I must admit that my knowledge of the early 20th century development in the foundations of mathematics, and Russel's contribution in particular, is rather superficial. I think he probably would not make it to the top 20 list of even the 20th century mathematicians. I believe his influence lies in the fact that he participated in and largely started a research direction that is enormously important today. His own theory of types seems no longer relevant even to most logicians, but type theory is very much alive and well. It is the foundation of functional programming and a lot of computer-aided theorem proving. It happened, maybe for historical reasons, that the TYPES mailing list is one of the most popular ones in theoretical computer science announcing conferences almost daily.

I came to the conclusion that mathematical discoveries are (at least) of two sorts. Some are incredibly complex and technical. For example, it takes a couple of months to explain why $\pi$ is transcendental. Others are very simple from the technical standpoint, but contain profound new ideas. For example, Lobachevsky is most famous for inventing non-Euclidean geometry. Nowadays proving that the fifth postulate is independent of the others is as easy as constructing a model with seven points and a few lines. In the nineteenth century it took decades. But authors of both types of advances deserve respect.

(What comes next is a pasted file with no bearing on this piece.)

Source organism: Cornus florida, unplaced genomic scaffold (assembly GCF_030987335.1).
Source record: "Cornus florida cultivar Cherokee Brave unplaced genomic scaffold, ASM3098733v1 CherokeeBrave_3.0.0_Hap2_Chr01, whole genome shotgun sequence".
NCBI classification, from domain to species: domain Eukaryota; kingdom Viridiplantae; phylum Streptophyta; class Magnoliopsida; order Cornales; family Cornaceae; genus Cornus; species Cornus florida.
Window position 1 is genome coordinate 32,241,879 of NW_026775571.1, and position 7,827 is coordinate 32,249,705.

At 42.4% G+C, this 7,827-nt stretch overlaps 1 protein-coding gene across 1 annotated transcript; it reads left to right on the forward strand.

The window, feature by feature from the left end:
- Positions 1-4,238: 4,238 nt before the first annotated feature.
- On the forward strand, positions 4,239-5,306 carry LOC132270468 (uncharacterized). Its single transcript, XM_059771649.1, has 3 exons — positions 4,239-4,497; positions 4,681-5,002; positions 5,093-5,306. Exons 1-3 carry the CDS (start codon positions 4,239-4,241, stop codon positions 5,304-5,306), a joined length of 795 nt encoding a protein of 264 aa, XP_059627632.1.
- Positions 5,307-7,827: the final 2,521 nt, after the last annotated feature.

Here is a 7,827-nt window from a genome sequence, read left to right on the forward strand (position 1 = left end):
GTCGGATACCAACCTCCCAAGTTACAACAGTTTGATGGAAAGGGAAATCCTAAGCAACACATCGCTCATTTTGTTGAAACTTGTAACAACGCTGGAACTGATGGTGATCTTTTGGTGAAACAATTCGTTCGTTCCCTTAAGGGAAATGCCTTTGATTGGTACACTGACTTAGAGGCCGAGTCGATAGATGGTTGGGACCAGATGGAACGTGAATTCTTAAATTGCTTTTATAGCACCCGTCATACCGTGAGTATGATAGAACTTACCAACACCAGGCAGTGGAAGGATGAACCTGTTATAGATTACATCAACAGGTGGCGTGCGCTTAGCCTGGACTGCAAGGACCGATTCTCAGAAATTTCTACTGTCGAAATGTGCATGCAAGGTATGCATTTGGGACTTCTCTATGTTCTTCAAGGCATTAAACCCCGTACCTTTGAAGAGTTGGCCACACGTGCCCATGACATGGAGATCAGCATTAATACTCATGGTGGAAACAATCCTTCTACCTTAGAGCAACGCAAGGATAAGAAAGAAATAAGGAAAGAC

You should probably ask this question on more advanced ot specialized forums like Stackexchange.